Was it possible I was taking financial responsibility too far?
It would be ridiculous not to set money aside for retirement or to not set money aside for educational purposes. But was there a hidden cost to my extreme frugality?
The answer was sitting in the living room someday and having our children say “remember the summer we…”
See, the more I focused on creating self-sufficiency and enjoyment for our future, the more I neglected our enjoyment of the present. I lost all sense of financial balance. I was so caught up in building a happy future that I was forgetting there was a life to live now.
Even with financial responsibility, I think there really can be too much of a good thing. There’s a balance of financial frugality that has to be mixed with giving ourselves a purpose to enjoy life today – for our kids to be able to enjoy life today.
Every time I’d think about spoiling ourselves, I let a mindset creep in and defer that enjoyment to a future date under the guise that what I could afford would be even better.
A few times, I had tinkered with the idea of someday buying a boat. How awesome would it be to enjoy Sundays on the water as a family? And so summer would approach and I’d look at those boats at the dealer and think “if I just wait one more year, I can buy a better boat”.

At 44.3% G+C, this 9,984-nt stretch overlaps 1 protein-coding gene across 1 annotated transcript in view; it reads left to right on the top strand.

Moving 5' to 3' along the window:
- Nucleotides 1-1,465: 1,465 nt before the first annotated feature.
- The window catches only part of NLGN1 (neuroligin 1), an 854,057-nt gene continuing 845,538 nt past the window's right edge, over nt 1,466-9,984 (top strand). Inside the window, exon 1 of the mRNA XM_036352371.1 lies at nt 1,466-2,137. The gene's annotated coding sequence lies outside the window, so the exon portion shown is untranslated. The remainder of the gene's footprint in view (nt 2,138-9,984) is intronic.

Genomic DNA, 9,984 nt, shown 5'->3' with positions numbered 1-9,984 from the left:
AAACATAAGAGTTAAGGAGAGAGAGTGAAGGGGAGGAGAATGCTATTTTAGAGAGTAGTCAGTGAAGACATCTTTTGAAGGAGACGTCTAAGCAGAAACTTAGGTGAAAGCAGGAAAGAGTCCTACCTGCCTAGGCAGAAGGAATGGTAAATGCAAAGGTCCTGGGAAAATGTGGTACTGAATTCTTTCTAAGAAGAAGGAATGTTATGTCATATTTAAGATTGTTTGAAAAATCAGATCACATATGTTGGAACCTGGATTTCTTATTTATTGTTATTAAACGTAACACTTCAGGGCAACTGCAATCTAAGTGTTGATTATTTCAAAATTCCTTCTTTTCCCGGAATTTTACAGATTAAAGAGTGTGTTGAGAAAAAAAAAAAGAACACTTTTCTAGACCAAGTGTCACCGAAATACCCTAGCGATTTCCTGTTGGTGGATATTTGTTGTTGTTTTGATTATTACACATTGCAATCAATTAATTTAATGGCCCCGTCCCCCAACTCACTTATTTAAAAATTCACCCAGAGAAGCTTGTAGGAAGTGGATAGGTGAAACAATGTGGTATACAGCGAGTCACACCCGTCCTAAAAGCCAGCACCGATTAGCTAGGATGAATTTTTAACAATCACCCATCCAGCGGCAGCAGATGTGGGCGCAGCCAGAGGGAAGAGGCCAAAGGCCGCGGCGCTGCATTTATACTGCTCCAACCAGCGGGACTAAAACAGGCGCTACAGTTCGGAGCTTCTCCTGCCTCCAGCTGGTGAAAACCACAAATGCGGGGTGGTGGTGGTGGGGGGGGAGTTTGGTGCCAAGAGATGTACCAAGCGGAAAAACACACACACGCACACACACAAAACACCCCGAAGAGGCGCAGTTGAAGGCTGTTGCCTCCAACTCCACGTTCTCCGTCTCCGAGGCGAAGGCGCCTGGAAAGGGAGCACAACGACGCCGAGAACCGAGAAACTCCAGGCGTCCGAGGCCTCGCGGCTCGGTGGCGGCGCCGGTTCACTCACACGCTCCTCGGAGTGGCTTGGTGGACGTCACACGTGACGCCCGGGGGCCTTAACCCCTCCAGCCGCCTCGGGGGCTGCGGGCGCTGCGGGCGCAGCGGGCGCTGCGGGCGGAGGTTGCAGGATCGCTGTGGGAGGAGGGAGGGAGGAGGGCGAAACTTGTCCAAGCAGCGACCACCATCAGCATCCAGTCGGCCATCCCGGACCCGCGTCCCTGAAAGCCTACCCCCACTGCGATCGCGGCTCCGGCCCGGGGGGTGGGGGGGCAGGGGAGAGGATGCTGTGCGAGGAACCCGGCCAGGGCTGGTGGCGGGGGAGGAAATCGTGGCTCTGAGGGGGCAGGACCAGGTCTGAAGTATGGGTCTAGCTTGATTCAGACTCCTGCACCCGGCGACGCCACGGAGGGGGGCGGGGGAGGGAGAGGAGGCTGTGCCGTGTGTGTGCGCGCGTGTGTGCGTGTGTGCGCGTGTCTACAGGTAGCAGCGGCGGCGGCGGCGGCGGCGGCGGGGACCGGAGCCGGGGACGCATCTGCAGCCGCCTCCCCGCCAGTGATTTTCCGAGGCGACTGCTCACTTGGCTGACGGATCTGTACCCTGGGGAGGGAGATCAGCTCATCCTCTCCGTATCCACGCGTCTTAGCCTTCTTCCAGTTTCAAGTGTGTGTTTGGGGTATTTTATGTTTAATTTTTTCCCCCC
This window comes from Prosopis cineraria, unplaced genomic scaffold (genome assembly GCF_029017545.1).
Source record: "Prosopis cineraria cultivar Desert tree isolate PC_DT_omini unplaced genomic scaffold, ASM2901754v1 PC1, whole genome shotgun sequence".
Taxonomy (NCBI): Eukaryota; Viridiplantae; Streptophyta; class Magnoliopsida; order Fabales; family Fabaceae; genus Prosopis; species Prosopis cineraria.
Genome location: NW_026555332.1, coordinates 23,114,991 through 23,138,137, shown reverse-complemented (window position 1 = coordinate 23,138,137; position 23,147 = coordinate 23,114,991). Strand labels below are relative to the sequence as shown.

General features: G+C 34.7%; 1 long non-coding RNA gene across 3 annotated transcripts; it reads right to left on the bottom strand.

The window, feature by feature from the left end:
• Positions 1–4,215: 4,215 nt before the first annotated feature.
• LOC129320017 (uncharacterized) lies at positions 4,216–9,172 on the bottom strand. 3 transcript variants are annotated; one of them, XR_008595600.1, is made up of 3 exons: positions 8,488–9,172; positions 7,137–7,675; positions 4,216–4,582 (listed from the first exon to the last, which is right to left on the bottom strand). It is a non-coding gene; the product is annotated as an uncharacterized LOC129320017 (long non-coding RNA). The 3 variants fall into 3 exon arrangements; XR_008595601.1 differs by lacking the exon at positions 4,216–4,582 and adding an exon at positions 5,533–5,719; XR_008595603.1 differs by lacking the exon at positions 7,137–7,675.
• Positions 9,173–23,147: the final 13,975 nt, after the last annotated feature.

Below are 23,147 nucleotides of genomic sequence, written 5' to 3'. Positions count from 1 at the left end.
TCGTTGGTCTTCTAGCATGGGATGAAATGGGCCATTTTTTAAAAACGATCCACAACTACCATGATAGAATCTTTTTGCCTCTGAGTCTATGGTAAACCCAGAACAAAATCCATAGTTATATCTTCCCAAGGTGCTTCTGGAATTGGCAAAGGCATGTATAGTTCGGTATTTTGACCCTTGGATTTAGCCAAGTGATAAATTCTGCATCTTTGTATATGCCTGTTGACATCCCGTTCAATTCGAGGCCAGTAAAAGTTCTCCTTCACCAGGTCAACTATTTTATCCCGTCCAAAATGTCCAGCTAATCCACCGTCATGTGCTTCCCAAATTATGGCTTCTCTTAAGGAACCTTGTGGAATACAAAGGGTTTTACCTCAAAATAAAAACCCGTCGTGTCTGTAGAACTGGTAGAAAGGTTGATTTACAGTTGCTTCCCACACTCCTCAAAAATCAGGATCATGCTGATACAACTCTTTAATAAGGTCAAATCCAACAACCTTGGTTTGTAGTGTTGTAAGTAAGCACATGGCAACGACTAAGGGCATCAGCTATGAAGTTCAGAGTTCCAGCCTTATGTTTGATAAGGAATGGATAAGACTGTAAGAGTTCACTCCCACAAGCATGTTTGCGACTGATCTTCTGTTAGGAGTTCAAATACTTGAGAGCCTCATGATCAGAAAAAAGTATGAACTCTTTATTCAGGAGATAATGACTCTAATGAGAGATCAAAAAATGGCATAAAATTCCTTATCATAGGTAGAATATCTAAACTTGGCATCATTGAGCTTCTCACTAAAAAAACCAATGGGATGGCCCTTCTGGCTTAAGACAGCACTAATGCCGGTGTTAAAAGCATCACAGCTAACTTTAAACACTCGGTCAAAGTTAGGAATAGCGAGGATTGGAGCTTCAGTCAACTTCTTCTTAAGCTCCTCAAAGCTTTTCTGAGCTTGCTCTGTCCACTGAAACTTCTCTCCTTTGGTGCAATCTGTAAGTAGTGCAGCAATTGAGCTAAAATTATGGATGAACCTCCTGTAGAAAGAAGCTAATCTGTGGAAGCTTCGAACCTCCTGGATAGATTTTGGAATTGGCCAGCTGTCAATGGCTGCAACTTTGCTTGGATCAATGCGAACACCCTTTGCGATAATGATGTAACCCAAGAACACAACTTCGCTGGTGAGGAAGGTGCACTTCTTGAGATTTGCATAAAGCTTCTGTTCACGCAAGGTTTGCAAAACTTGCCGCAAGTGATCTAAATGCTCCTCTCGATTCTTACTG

Another year would pass and the same thought would cross my mind and the same excuse of frugality would creep in. Summer would pass without a boat and only a greedy savings accounts to show for it – #1stWorldProblems.
You know what, at some point, you just have to buy the damn boat.
- Take the fucking vacation your family has been putting off for years.
- Send your wife those $50 roses with a “Just Because” card.
- Splurge on that pair of shoes your kiddo doesn’t need, but that puts a smile on their face when the heels light up
- Go visit that restaurant you’ve been dying to try.
- Order the fucking desert.
- Take your wife on that better late than never Honeymoon you promised but couldn’t afford so many years ago.